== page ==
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'The current situation is serious' | Virginia hits record single-day mark for COVID-19 hospitalizations

On the same day the milestone was reached, Gov.-elect Youngkin pledged to challenge a federal vaccine mandate for most healthcare workers.

RICHMOND, Va. — On the same day that Virginia hit a one-day record of COVID-19 hospitalizations since the pandemic began, Gov.-elect Glenn Youngkin and Attorney General-elect Jason Miyares announced they'll challenge what they call an "unconstitutional vaccine mandate" imposed by the Centers for Medicare and Medicaid Services for most healthcare workers. 

In statements to the media just hours apart on Friday afternoon, the Virginia Department of Health released topline statistics outlining the Commonwealth's record case positivity rates and urging unvaccinated Virginians to obtain vaccines, while a release from the Youngkin camp urged an end to the federal vaccine mandate that it claims is contributing to stressed-out hospital systems. 

Friday's statewide COVID-19 hospitalization count reached 3,329  - surpassing the previous one-day high of 3,201 hospitalizations, which was reach on Jan. 13, 2021. VDH notes that this is now the fifth surge of the COVID-19 pandemic, with the previous surges occurring in spring 2020, summer 2020, fall and winter 2020-21, and summer 2021.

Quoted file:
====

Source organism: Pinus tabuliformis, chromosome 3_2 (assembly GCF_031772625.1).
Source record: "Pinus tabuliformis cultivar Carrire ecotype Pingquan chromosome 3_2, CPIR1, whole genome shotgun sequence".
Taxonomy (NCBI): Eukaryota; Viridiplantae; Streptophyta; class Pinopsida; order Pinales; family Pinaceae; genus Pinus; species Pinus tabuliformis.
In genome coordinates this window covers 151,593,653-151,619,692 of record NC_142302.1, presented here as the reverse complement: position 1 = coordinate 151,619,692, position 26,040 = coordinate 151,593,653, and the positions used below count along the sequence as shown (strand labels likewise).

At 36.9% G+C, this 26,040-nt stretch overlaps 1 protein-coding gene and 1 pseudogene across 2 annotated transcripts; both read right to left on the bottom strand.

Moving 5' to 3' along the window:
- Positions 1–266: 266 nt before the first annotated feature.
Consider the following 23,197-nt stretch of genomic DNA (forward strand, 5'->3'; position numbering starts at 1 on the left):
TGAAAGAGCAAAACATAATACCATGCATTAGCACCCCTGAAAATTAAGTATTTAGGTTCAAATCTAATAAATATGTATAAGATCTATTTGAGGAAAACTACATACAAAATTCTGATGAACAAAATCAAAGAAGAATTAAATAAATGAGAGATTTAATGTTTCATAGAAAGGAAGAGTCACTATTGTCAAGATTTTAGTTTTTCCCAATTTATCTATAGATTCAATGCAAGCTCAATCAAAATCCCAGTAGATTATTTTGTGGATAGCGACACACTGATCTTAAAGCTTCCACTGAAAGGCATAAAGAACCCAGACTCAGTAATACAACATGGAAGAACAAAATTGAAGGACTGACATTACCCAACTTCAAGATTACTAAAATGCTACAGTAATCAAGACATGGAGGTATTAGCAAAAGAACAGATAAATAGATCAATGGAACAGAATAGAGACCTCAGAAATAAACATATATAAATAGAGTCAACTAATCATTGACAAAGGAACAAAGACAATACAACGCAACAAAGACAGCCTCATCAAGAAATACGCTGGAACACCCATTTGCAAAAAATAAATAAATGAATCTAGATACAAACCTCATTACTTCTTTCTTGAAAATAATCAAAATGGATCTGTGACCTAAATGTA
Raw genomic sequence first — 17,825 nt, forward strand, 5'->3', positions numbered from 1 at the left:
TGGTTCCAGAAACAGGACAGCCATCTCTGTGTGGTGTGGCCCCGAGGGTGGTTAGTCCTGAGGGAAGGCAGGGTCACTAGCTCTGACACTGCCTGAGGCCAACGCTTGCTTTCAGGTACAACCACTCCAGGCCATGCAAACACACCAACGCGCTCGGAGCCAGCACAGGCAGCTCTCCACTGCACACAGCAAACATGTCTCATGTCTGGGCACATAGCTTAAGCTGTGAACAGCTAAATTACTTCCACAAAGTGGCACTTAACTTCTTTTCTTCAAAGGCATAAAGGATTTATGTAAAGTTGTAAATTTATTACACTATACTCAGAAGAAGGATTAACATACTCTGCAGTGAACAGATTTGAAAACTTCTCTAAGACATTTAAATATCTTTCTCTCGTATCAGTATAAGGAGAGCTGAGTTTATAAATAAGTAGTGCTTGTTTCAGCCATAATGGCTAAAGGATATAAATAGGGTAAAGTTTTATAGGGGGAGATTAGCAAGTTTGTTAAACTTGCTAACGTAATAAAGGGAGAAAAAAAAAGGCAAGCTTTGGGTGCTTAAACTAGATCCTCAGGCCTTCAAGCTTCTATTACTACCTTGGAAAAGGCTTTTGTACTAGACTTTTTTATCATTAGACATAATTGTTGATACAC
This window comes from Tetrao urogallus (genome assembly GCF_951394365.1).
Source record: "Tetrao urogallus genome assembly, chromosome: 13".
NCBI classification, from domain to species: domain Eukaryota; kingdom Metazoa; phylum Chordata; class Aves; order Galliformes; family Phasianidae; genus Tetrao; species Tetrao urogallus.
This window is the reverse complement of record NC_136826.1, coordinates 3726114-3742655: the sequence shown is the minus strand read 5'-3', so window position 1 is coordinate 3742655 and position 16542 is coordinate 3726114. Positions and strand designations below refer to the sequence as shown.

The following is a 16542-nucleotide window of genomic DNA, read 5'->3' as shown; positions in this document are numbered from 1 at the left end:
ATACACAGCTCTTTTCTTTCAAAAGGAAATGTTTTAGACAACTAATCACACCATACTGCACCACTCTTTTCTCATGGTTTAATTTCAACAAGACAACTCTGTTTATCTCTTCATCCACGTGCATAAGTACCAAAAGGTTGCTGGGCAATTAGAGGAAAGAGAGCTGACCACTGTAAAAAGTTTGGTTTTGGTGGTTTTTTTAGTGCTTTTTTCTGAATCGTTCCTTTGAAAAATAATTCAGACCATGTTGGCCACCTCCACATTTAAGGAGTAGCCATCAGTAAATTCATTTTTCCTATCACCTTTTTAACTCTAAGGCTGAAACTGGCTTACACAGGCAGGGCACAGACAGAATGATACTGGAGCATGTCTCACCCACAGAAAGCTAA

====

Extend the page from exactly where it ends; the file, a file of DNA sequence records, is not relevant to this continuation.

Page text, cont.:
Hospitals across Virginia are making adjustments such as limiting visitation, postponing non-emergency procedures and adjusting staffing levels. 

The health department continues to ask unvaccinated Virginians to get vaccinated and boosted "as a way to reduce their risk of infection and/or serious illness that leads to hospitalization, both for individual, family, and community health and so as not to further strain hospitals and their team members on the frontlines of the pandemic."

"Data continues to show that a majority of patients currently hospitalized for COVID-19 are not fully vaccinated," VDH said on Friday.

While Virginia's hospital issues played out on the state level, the U.S. Supreme Court heard oral arguments on both the Biden administration's authority to impose a vaccine-or-testing requirement on the nation's large employers and a separate vaccine mandate for most healthcare workers.

The court’s six conservative justices appeared skeptical of the Biden administration's authority to impose a vaccine or test requirement on large employers, seeming to indicate that the administration overstepped its authority.

Credit: AP
In this April 23, 2021, file photo, members of the Supreme Court pose for a group photo at the Supreme Court in Washington. Seated from left are Associate Justice Samuel Alito, Associate Justice Clarence Thomas, Chief Justice John Roberts, Associate Justice Stephen Breyer and Associate Justice Sonia Sotomayor, while standing from left are Associate Justice Brett Kavanaugh, Associate Justice Elena Kagan, Associate Justice Neil Gorsuch and Associate Justice Amy Coney Barrett. (Erin Schaff/The New York Times via AP, Pool)

RELATED: Supreme Court skeptical of Biden's workplace vaccine mandate